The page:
Bribery is generally recognized as a cancer that adds considerably to the cost of international projects.
November 4, 2011
by Mark Drake
Bribery and corruption are very much in the news. Massive political changes in Tunisia, Egypt and throughout much of the Middle East were caused in large part by corruption. It has become such a problem in India that a web site has been created to allow reluctant bribers to “name and shame” (www.Ipaidabribe.com).
Bribery is generally recognized as a cancer that adds considerably to the cost of international projects. Apart from this, many practices considered normal – even tax-deductible – a few years ago are now against the law. What advice is there for the global trader?
Let’s begin with the fountain of all bribery knowledge: Transparency International (www.transparency.org). This German-based international organization, headed up by Canada’s Huguette Labelle, has offices all over the world, and a very active branch office in Canada (www.transparency.ca).
TI is best known for its annual Bribery Perceptions Index (BPI). Users check any of 178 countries against an index varying from very clean (Canada, Scandinavia, Australia and New Zealand) to highly corrupt (Angola, Sudan, Myanmar). In between are many countries where there is clearly need for caution (Russia, Indonesia, many African countries, Mexico, India and China).
TI also publishes an index of Prime Bribers. In 2008 these included China, India and Russia, primarily in the area of public works and construction, oil and gas, manufacturing and mining.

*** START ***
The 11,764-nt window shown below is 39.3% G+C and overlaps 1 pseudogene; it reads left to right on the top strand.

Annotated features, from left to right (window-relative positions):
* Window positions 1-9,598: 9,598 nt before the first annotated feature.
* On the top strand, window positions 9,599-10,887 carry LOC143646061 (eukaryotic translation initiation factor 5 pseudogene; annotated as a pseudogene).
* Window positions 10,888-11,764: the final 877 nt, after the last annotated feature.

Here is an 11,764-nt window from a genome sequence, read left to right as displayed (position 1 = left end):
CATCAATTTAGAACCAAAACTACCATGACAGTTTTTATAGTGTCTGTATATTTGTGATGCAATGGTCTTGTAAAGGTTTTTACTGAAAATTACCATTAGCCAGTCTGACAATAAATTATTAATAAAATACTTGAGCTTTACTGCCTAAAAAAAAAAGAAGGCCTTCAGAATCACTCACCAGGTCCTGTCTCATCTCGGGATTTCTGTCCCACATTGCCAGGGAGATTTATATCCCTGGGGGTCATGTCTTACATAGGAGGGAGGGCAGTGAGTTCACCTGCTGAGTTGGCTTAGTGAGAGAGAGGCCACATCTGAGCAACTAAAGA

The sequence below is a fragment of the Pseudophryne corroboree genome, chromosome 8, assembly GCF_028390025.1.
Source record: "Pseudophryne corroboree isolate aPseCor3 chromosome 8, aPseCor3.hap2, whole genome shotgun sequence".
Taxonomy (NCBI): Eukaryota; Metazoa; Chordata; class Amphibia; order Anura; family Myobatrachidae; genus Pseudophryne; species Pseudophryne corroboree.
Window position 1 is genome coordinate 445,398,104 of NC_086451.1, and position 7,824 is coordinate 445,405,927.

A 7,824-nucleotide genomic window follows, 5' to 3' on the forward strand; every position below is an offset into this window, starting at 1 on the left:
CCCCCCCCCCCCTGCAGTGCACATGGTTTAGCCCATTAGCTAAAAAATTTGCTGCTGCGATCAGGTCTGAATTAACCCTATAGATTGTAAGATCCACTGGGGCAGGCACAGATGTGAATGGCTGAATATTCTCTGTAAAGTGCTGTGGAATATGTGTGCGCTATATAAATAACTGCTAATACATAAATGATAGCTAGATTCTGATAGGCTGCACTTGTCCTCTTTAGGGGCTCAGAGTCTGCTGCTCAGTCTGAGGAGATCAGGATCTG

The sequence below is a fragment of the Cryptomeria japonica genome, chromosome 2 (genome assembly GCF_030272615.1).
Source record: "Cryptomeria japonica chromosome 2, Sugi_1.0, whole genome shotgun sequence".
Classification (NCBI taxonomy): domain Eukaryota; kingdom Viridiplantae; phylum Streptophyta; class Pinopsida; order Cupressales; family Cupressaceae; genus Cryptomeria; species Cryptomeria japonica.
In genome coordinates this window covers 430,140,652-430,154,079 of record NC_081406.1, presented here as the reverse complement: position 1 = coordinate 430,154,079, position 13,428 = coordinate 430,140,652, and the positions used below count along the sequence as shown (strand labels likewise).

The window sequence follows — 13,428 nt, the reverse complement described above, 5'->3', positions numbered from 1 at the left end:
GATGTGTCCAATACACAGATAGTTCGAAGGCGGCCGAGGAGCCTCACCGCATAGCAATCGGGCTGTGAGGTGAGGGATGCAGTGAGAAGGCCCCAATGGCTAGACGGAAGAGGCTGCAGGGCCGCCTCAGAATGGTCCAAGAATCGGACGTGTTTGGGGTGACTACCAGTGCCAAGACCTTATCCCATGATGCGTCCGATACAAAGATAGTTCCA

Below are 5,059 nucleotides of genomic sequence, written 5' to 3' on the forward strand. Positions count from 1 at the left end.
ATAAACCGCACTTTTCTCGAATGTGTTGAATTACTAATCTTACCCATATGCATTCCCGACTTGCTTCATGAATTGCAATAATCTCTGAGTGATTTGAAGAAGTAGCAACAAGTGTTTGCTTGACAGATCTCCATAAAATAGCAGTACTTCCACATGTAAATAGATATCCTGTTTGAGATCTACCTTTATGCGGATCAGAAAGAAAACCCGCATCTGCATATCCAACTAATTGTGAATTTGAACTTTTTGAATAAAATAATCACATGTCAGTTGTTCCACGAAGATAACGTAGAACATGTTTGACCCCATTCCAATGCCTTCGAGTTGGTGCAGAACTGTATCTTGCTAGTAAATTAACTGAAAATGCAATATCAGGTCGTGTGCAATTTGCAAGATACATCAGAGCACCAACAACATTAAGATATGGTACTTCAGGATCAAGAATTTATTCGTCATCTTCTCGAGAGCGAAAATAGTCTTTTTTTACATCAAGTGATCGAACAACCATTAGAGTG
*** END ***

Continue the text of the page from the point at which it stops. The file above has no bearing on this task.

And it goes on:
TI Canada recently published a useful anti-bribery checklist that suggests corporations ask these questions:
• Policy. Is there an up-to-date formal, published policy stating zero tolerance of bribery and a clear commitment to obey anti-bribery laws worldwide?
• Implementation. Is there regular risk assessment and does the policy have detailed procedures/controls for donations, facilitation payments, gifts, hospitality and travel expenses? Is the leadership walking the talk, are managers responsible for carrying it out, is it applied throughout all operations, and has it been communicated to all stakeholders? Is training provided, is there a confidential channel for whistle blowers, and are internal financial controls adequate to ensure compliance?
• Monitoring. Are the control systems subject to regular review and audit are there sanctions in place to deal with incidents of bribery and is the program made public?
TI also publishes Business Principles for Counteracting Bribery, which provides a framework for companies to develop comprehensive anti-bribery programs.
Doing so is now reinforced by some compelling legislation.
The USA 1977 Foreign Corrupt Practices Act (FCPA) was followed by the 1999 OECD Convention on the Prevention of Bribery and Corruption in International Business, which 39 countries, including Canada ratified.
Essentially Bill S-21 makes it illegal for Canadian companies to bribe foreign public officials through loans, rewards, advantages or benefits for competitive advantage. Facilitation payments to officials performing routine duties (such as clearing goods through customs) are permitted under the Canadian legislation.
The penalties? For an indictable offence, up to 10 years in prison. For a summary conviction, a fine up to $50,000 and/or up to six months in prison.
Penalties for companies can be much higher. Niko Resources of Calgary has just been fined $9.5 million for bribing a minister in Bangladesh in direct contravention of the Canadian law.
In summary, it makes good business sense to have a clear anti-bribery policy in place, particularly when in countries on the low end of the TI index are involved, where a firm initial “no-bribe” decision avoids the risk of doing time in the local jail.
Mark Drake is former president of Electrovert Ltd. and the Canadian Exporters’ Association. E-mail email@example.com.